A 12 year old boy with multiple lentigines (Leopard) syndrome in association with Gerstmann syndrome and CT abnormalities is reported from the Department of Pediatrics and Pediatric Neurology, Beilinson Medical Center, Petah Tikva and Tel Aviv University, Sackler School of Medicine, Petah Tikva, Israel. Learning difficulties were first observed at five years of age. He had a single simple febrile convulsion at three years of age. Several hundred hyperpigmented skin lesions over the face, trunk, and extremities had appeared gradually after birth and had increased in number and size. Mild dysmorphic features included hypertelorism, epicanthal folds, cubitus valgus, and pterygium colli. A systolic cardiac murmur was indicative of pulmonic stenosis and was accompanied by EKG changes. The signs of Gerstmann syndrome included dyscalculia, left/right disorientation, finger agnosia, and dysgraphia. His IQ score was 86. Cranial CT showed dilatation of the left lateral ventricle especially in the occipital horn and mild atrophy of the left parietal lobe. [1]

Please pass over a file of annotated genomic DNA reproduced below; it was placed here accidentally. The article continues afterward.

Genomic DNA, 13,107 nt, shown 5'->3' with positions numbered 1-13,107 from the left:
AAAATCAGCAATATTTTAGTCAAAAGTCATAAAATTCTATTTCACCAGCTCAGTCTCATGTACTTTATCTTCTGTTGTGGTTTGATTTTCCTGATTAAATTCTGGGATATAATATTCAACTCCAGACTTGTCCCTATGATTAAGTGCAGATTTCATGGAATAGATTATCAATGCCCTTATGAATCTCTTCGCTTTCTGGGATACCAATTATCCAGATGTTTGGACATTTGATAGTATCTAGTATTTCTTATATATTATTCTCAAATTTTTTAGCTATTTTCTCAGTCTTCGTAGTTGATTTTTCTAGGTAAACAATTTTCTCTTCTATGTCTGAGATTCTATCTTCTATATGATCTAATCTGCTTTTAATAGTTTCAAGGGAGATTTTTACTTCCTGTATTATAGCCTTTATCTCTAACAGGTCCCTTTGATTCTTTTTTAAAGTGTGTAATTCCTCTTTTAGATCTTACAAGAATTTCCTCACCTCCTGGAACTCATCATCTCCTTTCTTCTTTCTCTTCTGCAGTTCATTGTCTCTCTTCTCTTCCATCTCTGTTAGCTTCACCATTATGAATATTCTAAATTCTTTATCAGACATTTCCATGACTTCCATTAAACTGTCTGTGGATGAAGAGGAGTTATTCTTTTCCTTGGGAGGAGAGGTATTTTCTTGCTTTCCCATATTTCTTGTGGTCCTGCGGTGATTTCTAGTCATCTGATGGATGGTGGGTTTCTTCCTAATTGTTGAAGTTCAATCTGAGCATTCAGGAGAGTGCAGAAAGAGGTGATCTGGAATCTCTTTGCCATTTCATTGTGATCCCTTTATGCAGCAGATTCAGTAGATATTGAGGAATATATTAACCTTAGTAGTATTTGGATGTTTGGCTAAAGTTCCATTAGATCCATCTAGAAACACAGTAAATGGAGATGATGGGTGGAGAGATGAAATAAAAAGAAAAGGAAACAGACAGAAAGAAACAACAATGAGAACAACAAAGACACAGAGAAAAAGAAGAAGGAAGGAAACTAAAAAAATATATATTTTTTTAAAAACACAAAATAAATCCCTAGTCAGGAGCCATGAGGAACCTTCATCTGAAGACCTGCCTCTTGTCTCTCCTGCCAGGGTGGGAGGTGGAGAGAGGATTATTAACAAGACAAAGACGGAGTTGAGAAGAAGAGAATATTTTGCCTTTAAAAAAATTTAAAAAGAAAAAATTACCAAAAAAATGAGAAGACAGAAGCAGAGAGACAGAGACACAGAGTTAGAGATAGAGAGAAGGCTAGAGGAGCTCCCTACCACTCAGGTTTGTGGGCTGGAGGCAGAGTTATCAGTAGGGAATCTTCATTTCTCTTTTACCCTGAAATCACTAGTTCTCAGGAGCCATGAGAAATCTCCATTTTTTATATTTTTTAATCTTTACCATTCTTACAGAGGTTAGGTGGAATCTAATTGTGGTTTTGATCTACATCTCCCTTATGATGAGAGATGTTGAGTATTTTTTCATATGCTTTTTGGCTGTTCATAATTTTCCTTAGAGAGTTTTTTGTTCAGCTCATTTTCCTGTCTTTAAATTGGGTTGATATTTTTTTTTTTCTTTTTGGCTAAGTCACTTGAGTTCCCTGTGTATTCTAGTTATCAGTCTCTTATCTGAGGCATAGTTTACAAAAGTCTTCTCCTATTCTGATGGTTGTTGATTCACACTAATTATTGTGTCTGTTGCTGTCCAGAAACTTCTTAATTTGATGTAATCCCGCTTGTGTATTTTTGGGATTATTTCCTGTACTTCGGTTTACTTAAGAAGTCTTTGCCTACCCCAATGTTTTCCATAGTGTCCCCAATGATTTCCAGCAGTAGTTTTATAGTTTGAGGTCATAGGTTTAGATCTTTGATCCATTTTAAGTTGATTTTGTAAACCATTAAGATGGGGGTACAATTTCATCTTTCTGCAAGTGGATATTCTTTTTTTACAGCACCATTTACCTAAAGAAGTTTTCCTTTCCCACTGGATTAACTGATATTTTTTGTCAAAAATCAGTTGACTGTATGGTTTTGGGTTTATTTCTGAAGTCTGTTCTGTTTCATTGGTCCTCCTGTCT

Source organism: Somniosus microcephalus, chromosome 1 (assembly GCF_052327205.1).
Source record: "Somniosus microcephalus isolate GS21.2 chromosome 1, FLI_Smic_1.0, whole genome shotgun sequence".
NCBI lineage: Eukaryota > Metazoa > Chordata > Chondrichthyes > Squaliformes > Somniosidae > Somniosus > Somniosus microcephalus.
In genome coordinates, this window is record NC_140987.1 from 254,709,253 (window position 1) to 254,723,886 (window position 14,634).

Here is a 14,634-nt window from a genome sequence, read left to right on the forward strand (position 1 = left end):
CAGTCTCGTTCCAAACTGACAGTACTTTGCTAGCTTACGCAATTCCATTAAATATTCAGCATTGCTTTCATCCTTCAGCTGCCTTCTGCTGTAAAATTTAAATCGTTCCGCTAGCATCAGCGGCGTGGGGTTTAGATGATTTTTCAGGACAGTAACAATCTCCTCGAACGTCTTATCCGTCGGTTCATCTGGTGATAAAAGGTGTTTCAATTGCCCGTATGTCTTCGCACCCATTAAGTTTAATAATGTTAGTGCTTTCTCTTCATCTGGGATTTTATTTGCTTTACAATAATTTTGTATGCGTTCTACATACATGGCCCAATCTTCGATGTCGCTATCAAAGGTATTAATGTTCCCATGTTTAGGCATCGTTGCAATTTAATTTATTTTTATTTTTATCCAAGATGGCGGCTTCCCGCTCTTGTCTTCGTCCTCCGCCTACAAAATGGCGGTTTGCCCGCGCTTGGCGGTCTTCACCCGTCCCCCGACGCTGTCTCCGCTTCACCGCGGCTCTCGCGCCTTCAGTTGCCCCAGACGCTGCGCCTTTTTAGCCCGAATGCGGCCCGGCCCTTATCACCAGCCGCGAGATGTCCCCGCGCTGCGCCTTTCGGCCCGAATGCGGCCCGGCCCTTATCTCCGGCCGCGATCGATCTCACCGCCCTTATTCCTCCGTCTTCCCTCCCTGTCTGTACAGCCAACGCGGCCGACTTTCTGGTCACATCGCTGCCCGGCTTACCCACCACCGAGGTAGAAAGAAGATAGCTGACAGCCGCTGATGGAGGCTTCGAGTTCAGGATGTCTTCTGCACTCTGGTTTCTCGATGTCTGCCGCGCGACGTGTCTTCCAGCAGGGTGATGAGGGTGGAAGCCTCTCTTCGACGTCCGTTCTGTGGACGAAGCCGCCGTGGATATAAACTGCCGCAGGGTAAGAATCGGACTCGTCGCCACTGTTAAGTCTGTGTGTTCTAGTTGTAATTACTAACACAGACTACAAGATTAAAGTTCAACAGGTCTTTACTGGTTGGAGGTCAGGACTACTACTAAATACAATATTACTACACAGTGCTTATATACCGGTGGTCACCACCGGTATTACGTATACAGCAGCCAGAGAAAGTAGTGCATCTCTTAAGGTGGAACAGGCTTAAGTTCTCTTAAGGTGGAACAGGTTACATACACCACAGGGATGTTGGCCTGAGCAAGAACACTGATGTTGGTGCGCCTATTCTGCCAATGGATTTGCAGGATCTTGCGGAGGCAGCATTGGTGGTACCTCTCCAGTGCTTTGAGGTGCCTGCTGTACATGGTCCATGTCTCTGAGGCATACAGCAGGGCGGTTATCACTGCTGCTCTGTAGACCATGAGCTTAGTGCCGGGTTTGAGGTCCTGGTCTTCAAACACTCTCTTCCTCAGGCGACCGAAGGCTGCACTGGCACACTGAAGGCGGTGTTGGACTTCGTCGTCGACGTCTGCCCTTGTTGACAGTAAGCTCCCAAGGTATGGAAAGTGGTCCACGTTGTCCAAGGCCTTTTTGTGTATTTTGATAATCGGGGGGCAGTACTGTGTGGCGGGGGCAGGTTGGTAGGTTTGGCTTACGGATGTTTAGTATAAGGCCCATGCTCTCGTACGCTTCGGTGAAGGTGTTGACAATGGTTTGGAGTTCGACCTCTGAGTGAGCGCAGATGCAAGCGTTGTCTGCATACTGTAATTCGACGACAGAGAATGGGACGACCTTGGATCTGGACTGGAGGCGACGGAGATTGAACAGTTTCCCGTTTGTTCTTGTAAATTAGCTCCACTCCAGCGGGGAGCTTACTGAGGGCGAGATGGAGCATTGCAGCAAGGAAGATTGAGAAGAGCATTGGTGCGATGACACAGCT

COMMENT. The term Leopard is a mnemonic acronym for the features of the syndrome which may include: L - lentigines, E -EKG abnormalities, O - ocular hypertelorism, P - pulmonary stenosis, A - abnormal genitalia, R - retardation of growth, D -deafness. Mild mental retardation has been reported in patients with Leopard syndrome. Perhaps the “A” in the mnemonic should stand for acalculia in place of “abnormal genitalia”. Some neuroradiologists would report the mild asymmetry of ventricles on the CT as a variant of normal and, in the absence of abnormalities of the white and gray matter, the diagnosis of parietal lobe atrophy may be questionable. As the author suggests, Gerstmann syndrome in children may be more common than indicated in the literature. In my experience this syndrome is not infrequent in children presenting with attention deficit disorders and normal CT scans are not unusual. It is possible that the MRI may be more revealing of associated cortical defects.